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Ancient Light by John Banville
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Ancient Light (original 2012; edition 2012)

by John Banville

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3642229,815 (3.67)14
Member:mpontius
Title:Ancient Light
Authors:John Banville
Info:Knopf (2012), Edition: First Edition, Hardcover, 304 pages
Collections:Your library
Rating:***1/2
Tags:2013

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Ancient Light by John Banville (2012)

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English (17)  Spanish (3)  Catalan (1)  German (1)  All (22)
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This book is the story of Alexander and two major points in his life. In 1950s Ireland when he has an affair with his best friends mother and 50 years later when as an aging actor he reflects on his life so far. Interspersed is how we cope with the loss of someone close to us as the protagonist has lost his daughter and tries hard to make sense of it.
I really enjoyed this book, the first I've read by this author. His style is very evocative of the time he portrays and lends itself well to the story.
It's one of those books where nothing seems to happen while at the same time everything is changing around him. The long chapters can at times be too long but on the whole lend themselves to the narrative as they give you time to really get into the scene described. The way the story changes between the time frames is seamlessly done.
I really liked the ending which seemed to complete the story
This book would I feel appeal to those who liked 'Remains of the Day' and 'The Reader'
I heartily recommend this and will be looking for others by the author
( )
  Northern_Light | Dec 20, 2016 |
"The ancient light of galaxies...light takes time to reach your eyes...everywhere we look, everywhere, we are looking into the past." I was uncomfortable with the past as it was portrayed in Alex Cleave's flashbacks, even with the final revelation of Mrs. Gray's situation. Alex's recollections of the past were distorted, at least according to the witness of the final rendezvous, and lacked any cohesion with the more contemporary narrative about his daughter and the actress. However, it may have seemed disjointed to me as I had not read the first two books of the trilogy this book concludes. I received this book free from Goodreads First Reads program. ( )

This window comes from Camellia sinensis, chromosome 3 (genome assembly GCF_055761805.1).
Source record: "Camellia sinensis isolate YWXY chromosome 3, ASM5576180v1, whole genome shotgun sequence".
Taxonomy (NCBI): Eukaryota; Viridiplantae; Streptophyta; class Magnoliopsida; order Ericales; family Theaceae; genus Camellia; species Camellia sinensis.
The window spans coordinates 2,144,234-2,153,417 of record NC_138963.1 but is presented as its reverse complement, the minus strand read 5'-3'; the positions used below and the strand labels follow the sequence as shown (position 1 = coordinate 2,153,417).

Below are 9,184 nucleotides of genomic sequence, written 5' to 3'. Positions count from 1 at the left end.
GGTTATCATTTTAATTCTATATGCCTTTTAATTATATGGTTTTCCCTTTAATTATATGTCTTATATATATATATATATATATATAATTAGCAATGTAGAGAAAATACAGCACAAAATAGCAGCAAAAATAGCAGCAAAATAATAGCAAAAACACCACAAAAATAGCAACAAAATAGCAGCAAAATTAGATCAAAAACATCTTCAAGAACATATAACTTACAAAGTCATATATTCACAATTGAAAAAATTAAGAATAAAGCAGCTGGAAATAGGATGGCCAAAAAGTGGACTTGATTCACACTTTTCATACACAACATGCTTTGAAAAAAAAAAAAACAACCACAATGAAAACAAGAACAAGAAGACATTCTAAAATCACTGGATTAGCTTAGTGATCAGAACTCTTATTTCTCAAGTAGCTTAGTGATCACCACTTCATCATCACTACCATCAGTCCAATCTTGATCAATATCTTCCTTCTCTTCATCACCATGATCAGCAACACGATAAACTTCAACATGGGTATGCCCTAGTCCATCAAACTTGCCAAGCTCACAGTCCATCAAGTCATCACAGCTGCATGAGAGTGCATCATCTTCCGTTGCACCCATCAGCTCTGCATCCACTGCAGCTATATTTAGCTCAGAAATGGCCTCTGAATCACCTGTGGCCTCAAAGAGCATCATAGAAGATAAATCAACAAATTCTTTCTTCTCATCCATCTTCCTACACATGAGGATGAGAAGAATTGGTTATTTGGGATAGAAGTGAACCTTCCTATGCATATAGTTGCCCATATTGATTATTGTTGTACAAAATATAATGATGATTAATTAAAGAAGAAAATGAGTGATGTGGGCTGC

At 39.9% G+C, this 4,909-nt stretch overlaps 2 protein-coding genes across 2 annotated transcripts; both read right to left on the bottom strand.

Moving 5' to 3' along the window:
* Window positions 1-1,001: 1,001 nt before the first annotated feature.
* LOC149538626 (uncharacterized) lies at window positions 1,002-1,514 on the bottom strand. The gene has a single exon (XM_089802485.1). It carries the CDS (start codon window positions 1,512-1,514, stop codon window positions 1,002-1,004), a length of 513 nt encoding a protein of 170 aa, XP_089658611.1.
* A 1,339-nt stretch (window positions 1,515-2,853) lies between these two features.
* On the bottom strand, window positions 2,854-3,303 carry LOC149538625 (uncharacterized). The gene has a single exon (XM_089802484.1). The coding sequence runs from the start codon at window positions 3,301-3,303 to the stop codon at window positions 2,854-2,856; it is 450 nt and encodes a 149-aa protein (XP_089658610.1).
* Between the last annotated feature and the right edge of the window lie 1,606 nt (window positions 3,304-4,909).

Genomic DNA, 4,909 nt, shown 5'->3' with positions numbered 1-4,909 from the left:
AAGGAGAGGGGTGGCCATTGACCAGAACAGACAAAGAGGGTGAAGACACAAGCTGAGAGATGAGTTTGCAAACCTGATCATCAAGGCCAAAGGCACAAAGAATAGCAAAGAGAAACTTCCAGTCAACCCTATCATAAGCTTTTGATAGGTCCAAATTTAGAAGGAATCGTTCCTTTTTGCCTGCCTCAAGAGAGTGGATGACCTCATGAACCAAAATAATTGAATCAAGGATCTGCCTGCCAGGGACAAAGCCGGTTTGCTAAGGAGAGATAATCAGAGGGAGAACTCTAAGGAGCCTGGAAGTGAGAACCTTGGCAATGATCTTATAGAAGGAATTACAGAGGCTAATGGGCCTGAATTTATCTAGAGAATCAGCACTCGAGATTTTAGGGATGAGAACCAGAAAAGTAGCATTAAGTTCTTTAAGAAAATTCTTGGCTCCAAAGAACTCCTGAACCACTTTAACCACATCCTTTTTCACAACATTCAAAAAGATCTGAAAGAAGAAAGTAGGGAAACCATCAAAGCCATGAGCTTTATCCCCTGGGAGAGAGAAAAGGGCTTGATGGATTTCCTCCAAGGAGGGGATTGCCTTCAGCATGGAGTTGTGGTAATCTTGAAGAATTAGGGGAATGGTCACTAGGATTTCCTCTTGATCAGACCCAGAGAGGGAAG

wandaly | Jun 30, 2016 |
Beautiful, gorgeous writing. I read words I'd never heard of before and thankfully read this book on my Kindle, many words were words used in the 19th century. Loved it! As I was reading I thought to myself - where does he come up with these words? Wonderful prose, lovely story. ( )
  Judy_Ryfinski | Jan 20, 2016 |
Beautiful, gorgeous writing. I read words I'd never heard of before and thankfully read this book on my Kindle, many words were words used in the 19th century. Loved it! As I was reading I thought to myself - where does he come up with these words? Wonderful prose, lovely story. ( )
  Judy_Ryfinski | Jan 20, 2016 |
I was impressed with how well the book flowed, considering that it's written in alternating time frames. The plot is beautifully layered, the use of language textural and rich. The ending surprised and delighted me.
I'm not sure how Alex's daughter's story reflects meaningfully on his own coming-of-age love affair--does it?--but I don't think it matters.
Some readers might lose interest with the many passages of description. I didn't. I accepted that the novel had a slower, savouring kind of pace.
May I mention the word Proustian? Well, yes, since Banville mentions Proust himself.
One quibble: why do writers who weigh their words so carefully refer to characters with small heads as pin-headed? The head of a pin has a much larger circumference than the pin itself. Ditto the word ashen to describe a face. Even a corpse has more colour than ash does. Ashen-faced is a cliche that needs to be put to rest. ( )
  brocade | Sep 10, 2013 |
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An actor in the twilight of his career reflects on a poignant first love affair at the age of fifteen with his best friend's mother and inexplicably lands a role opposite a famous but fragile actress who helps him come to an astonishing realization.

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Penguin Australia

An edition of this book was published by Penguin Australia.

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